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Across the world, there are now 6,052 confirmed cases and a total of 132 deaths (within China alone) in just a few weeks.
Similar to influenza, coronavirus can be spread through sneezing, coughing, touching an infected person or objects that have been touched by an infected person and then touching your own orifices.
Anyone who’s a little more cautious has probably taken the liberty to stay indoors at home and avoid crowded places when going out.
Unfortunately, some of us who are employed may not be able to do as such, and companies should be taking precautions as well to ensure that the workplace and their employees are free of coronavirus.
In my opinion, here are some steps businesses should be taking to remain proactive and cautious in the midst of the outbreak.
1. Get ‘Em Educated
Employers should take the initiative to compile reputable sources that can provide information on coronavirus (symptoms, how it spreads, prevention, etc.), as some employees may not bother to do so themselves.
However, it’s advised that employers do not give out their own medical opinions or misinformation that may incite unnecessary panic amongst employees.
And while providing employees with the necessary tools to protect themselves from coronavirus is key, there’s next to no point in doing so if employees don’t know how to use them, so employers can hold a short demo to showcase the proper use of face masks, for example. (Coloured side facing out, white side facing in, by the way.)
2. Arm Them With The Necessary Infection-Fighting Tools
You could tell your employees to wash their hands more or wear face masks all you like but the best way to make sure they actually do it is to provide them with said hand soap and face masks.
In our own office, our boss graciously brought us face masks, made sure we had lots of hand soap and hand sanitiser to keep ourselves clean and protected.
This is important within the office, but for employees in lines of business such as deliveries, providing them with these is even more important so they can stay safe on the go.
For something a little extra, stocking your office pantry up with some vitamins and over-the-counter preventive meds is nice thought too.
3. Allow Working From Home
If the work that your employees do doesn’t require them to work together in person much, you could let them work from home for a while.
Of course, you could set certain guidelines like having to clock in and out their hours in the company group chat (it’s common courtesy, anyway) when they’re working from home.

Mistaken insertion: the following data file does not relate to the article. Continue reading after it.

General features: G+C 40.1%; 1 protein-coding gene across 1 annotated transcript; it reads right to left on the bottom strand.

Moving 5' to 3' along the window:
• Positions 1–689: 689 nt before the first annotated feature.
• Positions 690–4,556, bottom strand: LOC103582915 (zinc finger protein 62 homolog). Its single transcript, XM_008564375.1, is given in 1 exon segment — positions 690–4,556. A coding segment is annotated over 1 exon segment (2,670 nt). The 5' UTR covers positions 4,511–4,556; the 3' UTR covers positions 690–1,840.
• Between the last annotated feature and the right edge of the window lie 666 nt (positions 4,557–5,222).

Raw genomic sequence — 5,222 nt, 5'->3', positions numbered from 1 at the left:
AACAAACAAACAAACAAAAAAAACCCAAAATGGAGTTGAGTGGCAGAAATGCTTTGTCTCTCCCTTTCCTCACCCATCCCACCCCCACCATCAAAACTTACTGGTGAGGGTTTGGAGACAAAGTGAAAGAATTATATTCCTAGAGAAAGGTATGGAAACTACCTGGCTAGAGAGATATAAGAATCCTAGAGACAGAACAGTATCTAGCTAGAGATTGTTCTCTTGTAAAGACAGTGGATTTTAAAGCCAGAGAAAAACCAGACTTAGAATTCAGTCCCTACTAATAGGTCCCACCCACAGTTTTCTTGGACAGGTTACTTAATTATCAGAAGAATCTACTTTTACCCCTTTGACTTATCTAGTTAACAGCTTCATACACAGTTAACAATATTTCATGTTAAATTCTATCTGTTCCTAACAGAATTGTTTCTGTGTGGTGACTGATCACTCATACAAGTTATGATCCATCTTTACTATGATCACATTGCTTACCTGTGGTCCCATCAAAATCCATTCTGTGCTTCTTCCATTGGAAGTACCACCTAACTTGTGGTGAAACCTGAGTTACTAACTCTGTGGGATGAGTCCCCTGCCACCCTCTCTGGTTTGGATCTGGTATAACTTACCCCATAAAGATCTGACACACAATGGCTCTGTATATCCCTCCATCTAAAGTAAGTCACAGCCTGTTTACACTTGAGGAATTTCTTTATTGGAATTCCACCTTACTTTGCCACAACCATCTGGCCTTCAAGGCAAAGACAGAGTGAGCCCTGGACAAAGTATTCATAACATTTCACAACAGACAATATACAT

This could put some slightly more paranoid employees at ease, and you can minimise potential contamination of the office during the outbreak.
Various large companies overseas have already asked their employees to work from home instead of coming into work, and the Malaysian Trades Union Congress (MTUC) has already called upon employers to offer employees work flexibility.
4. Spring Clean The Office…As Often As Possible
If your office has the privilege of having in-house cleaners that can clean anytime, that’s great!
For those of us without, we have to make do with keeping our personal and shared spaces in the office clean on our own.
Disinfecting desks, shared tables and seats, the water cooler, and washing any shared utensils properly before and after use can help lower the risk of spreading anything.
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5. Keep Your Employees In The Country (Or State)
For larger companies that usually send employees out of the state or country for work, now’s probably not the best time to keep doing so, and large companies like Facebook, Razer and LG have outright restricted employee travel to China.
If you already have employees overseas who are coming home soon, you should advise them to get a health check-up before returning to the office (and allow them to claim the expenses from the company, if that’s not already the standard).
Specifically, in the case that any of your employees are returning from China, the health check should be mandatory.
6. Suit Up If You’re In F&B
For those working in the F&B sector, a simple face mask and hand soap isn’t quite enough as you’re always in contact with food for customers.
I believe that it’s extremely important that all your employees maintain good hygiene and are given the appropriate gear for food handling like hairnets, gloves (that are changed regularly), face masks or spit guard masks, clean aprons, etc.
This is so that any sick employee with still-hidden symptoms won’t pass on the virus to customers.
If you suspect that an employee may be unwell, you should send them home immediately and disinfect the place (especially in areas where food is prepared) before resuming operations.
Additionally, you should make sure your premises are decently equipped with hand soap and sanitisers for customers, and the area is always cleaned properly each day, as often as possible.
7. Monitor The Situation At All Times
Nonetheless, while you may have taken all the necessary precautions, there still may be a chance that one of your employees falls sick anyway.
So, employers should familiarise themselves with and understand the symptoms of coronavirus infection, keep an eye on employees (especially those who are known to have weaker immune systems), and reinforce sick leave policies.
If you suspect an employee is sick, you should speak to them in private and ask them to take a medical leave to visit a doctor and recuperate.
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